Firefighters save dog from sinkhole in Buffalo, New York
by Carolyn Thompson, Associated Press
February 04, 2014 08:00 AM | 704 views | 0 0 comments | 5 5 recommendations | email to a friend | print
Rescue 1 firefighter Michael Paveljack, right, gets a kiss from Mack the dog he rescued from a sink hole in Buffalo, N.Y. Sunday Feb. 2, 2014. Mack fell into the sink hole while he was being walked by his owner Mattie Moore, left, on Sunday near Martin Luther King, Jr Park. (AP Photo/The Buffalo News, Robert Kirkham)
Rescue 1 firefighter Michael Paveljack, right, gets a kiss from Mack the dog he rescued from a sink hole in Buffalo, N.Y. Sunday Feb. 2, 2014. Mack fell into the sink hole while he was being walked by his owner Mattie Moore, left, on Sunday near Martin Luther King, Jr Park. (AP Photo/The Buffalo News, Robert Kirkham)
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Buffalo, N.Y. Rescue 1 firefighter Michael Paveljack, left, Mattie Moore, second from,left, and her dog Mack stand by the sink hole where Paveljack rescued Mack on Sunday Feb. 2, 2014 in Buffalo, N.Y. Mack fell in while he was being walked by Moore on Sunday near Martine Luther King Jr. Park in Buffalo, N.Y. (AP Photo/The Buffalo News, Robert Kirkham)
Buffalo, N.Y. Rescue 1 firefighter Michael Paveljack, left, Mattie Moore, second from,left, and her dog Mack stand by the sink hole where Paveljack rescued Mack on Sunday Feb. 2, 2014 in Buffalo, N.Y. Mack fell in while he was being walked by Moore on Sunday near Martine Luther King Jr. Park in Buffalo, N.Y. (AP Photo/The Buffalo News, Robert Kirkham)
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BUFFALO, N.Y. (AP) — A German shepherd is back on solid ground after being rescued from a sinkhole that opened up in a Buffalo park.

The 3-year-old dog named Mack dropped more than 10 feet to the bottom of the watery hole during a Sunday morning walk with his owner, Mattie Moore, who nearly fell in herself.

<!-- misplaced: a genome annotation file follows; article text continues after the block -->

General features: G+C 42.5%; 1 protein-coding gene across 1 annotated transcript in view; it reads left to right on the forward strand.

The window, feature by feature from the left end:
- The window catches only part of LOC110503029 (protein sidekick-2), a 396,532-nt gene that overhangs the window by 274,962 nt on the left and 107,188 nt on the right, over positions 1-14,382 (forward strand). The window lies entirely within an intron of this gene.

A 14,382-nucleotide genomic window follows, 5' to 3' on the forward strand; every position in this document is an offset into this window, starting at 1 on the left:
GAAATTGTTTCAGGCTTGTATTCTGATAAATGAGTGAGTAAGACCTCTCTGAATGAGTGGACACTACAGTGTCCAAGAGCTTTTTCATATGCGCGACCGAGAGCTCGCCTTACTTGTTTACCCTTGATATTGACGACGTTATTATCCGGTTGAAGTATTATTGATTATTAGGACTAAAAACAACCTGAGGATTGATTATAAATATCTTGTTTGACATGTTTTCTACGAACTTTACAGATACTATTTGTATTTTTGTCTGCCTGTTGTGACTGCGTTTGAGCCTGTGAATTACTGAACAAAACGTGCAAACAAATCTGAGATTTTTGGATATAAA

Moore's 911 call brought the fire department's technical rescue team to Martin Luther King Jr. Park, where a broken underground water pipe had eroded the soil and created an opening about 2 feet across on the surface but wider below.

"She was crying," firefighter Michael Paveljack said, describing the frightened dog owner in the snowy park where she walks Mack every morning before sunrise.

Rescuers put plywood around the hole to stabilize the ground, and then widened the gap enough for a person to fit through.

Paveljack climbed down a ladder, uncertain of how the 100-pound animal would react to him after standing in 18 inches of cold water for an hour.

"He was intimidating. He was a big dog," said the firefighter, who once owned a German shepherd. "If he was mad, he could have attacked me. But he was just scared. He knew he was in trouble and he wanted to get out of that hole as fast as possible."

The plan was for Paveljack to lift the dog and bring him up the ladder, but the firefighter found himself sinking in mud under the weight of the squirming, wet dog.

"I had water rolling over the top of my boots," he said.

The firefighters up top lowered down the dog's leash and rope for a makeshift harness and hoisted the dog up while Paveljack followed up the ladder, pushing from below.

"It was beautiful thing," a grateful Moore told The Buffalo News. "He was wagging his tail, looking at all the people."

Moore, who couldn't be reached by phone Monday, told the newspaper that her leg had sunk into the hole but that she caught herself and crawled to safety. Her dog, she said, had run up from behind and toppled in.

Mack, she said, initially appeared to suffer only from a sore hip but on Monday was moving slowly and throwing up. She hoped to take him to a vet.

Meanwhile, a news photo of Mack showing his appreciation with a canine kiss to Paveljack's face has brought some heat from the rest of the firehouse.

"I'm catching a lot of stuff for the picture right now," the firefighter said, laughing. "I just love dogs. I wanted to check him out, and he just happened to lick me."



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